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Experiment to Investigate the Action of Bile Salts on Fat in Milk

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Introduction

Experiment to Investigate the Action of Bile Salts on Fat in Milk Planning Variables Temperature - room temperature Full cream milk concentration - 2.5 cm3 per test tube Bile salts concentration - We will investigate this variable at different values Lipase concentration - 0.5 cm3 per test tube Sodium carbonate - 3.5 cm3 per test tube Distilled water - This will vary according to the amount of bile salts in each tube Phenolphthalein - 3 drops We can easily change the concentrations of bile salts by changing the amount of bile salts in each test tube. We can easily keep the temperature constant by doing all the experiments at the same time in the same part of the laboratory. Because we are going to work at room temperature this will keep the temperatures roughly similar. We have chosen room temperature because it is the easiest temperature to keep constant. We are using test tubes to carry out the experiment in so the values of the milk, lipase and sodium carbonate work best at this scale. We will use 3 drops of phenolphthalein as it is only an indicator and so does not need to be measured very accurately and 3 drops will show the colour change clearly enough. ...read more.

Middle

Phenolphthalein is pink/purple in acid and clear in alkali. We will use the syringes to add the rest of the necessary liquids. The lipase is the enzyme that will break down the fat in the milk. We will use full cream milk as it has more fat content. The milk will all be taken from the same carton to ensure that the experiment is a fair test. The bile salts are emulsifiers; they will break down the fats and so increase the surface area of the fat droplets. We will use distilled water to keep concentrations in all tubes equal. Distilled water is purer than tap water and so better for this experiment. The sodium carbonate is added to make the solution alkaline to begin with so the colour change is obvious. We will use the stopwatch to find the amount of time it takes for the solutions in the test tubes to turn cloudy white. Test Tube 1 Test Tube 2 Test Tube 3 Test Tube 4 Test Tube 5 Lipase 0.5 cm3 0.5 cm3 0.5 cm3 0.5 cm3 0.5 cm3 Milk 2.5 cm3 2.5 cm3 2.5 cm3 2.5 cm3 2.5 cm3 Sodium Carbonate 3.5 cm3 3.5 cm3 3.5 cm3 3.5 cm3 3.5 cm3 Bile Salts 0 cm3 0.1 cm3 0.25 cm3 0.4 cm3 0.5 cm3 Water 0.5 cm3 0.4 cm3 0.25 cm3 0.1 cm3 0 cm3 Phenolphthalein ...read more.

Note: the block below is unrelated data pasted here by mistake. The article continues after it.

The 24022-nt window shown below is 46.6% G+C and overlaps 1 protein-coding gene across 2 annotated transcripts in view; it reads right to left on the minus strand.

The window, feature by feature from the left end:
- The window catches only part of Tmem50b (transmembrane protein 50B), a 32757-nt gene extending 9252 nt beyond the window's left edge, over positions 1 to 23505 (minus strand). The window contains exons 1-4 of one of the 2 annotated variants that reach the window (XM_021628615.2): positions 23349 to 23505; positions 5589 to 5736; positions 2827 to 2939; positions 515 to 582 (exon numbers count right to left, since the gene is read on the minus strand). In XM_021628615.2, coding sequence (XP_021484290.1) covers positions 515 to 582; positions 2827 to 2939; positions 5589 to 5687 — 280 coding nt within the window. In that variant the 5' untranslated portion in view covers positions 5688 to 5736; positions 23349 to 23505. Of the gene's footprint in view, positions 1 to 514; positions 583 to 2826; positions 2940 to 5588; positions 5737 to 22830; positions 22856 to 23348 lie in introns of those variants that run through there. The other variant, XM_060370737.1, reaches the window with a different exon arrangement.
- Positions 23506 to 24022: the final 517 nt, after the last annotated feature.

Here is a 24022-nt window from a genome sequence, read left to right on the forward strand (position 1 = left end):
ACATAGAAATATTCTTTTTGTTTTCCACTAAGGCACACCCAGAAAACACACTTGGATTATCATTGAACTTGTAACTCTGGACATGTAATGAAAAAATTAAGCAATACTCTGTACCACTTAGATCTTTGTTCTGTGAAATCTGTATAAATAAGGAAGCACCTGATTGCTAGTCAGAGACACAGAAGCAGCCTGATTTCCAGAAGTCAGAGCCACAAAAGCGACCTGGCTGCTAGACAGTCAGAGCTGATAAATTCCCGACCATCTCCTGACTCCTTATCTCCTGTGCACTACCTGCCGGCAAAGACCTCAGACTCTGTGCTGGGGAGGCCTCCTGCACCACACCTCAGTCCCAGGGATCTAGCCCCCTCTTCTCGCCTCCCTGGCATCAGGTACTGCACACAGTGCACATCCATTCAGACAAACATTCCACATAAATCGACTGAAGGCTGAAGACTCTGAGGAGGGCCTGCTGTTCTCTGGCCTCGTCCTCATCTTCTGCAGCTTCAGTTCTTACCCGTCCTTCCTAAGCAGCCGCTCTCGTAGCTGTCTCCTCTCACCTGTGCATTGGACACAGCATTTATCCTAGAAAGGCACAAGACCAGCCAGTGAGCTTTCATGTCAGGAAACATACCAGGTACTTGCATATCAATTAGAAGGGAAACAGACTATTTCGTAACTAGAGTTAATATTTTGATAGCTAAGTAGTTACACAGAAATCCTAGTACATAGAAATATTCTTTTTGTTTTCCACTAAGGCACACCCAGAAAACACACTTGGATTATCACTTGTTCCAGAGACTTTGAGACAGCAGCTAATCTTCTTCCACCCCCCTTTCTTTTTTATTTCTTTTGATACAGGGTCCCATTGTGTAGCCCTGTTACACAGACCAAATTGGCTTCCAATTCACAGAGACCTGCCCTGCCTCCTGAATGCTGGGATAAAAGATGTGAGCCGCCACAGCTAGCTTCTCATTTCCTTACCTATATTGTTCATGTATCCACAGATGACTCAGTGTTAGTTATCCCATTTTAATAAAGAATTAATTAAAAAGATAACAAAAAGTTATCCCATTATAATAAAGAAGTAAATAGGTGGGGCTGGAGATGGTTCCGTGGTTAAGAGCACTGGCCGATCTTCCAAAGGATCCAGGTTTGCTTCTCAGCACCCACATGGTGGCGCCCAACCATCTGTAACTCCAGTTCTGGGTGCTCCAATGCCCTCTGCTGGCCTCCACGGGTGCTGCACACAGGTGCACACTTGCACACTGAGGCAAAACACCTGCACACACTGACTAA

Conclusion

All we would need to do would be to keep the amount of bile salts and distilled water fixed. I would keep the amount of bile salts fixed at 0.5 cm3 so that the reaction does not take too long. We would not need to add any distilled water as there is water contained in the milk. We could use 5 test tubes and test at 20�C, 30�C, 37�C, 45�C and 55�C. We would use water baths to regulate the temperature in each test tube. However the disadvantages are that a water bath is not very accurate and takes a long time to warm up. Also it is hard to make sure that the contents of the test tubes are the same temperature as the water outside the test tubes. I would expect the test tube at 37�C to react the fastest as this is body temperature and therefore the temperature that lipase normally works at in the small intestine. At lower temperatures the enzymes have less energy and so works slower and at higher temperatures some of the enzymes become denatured and so do not work therefore the reaction is slower. If I drew a graph of temperature versus rate of reaction with temperature on the horizontal axis and rate of reaction on the vertical axis I would expect the graph to rise steeply from 20�C to 37�C and then to decline rapidly from 37�C to 55�C. ?? ?? ?? ?? Ahmed Luqman page 1 ...read more.

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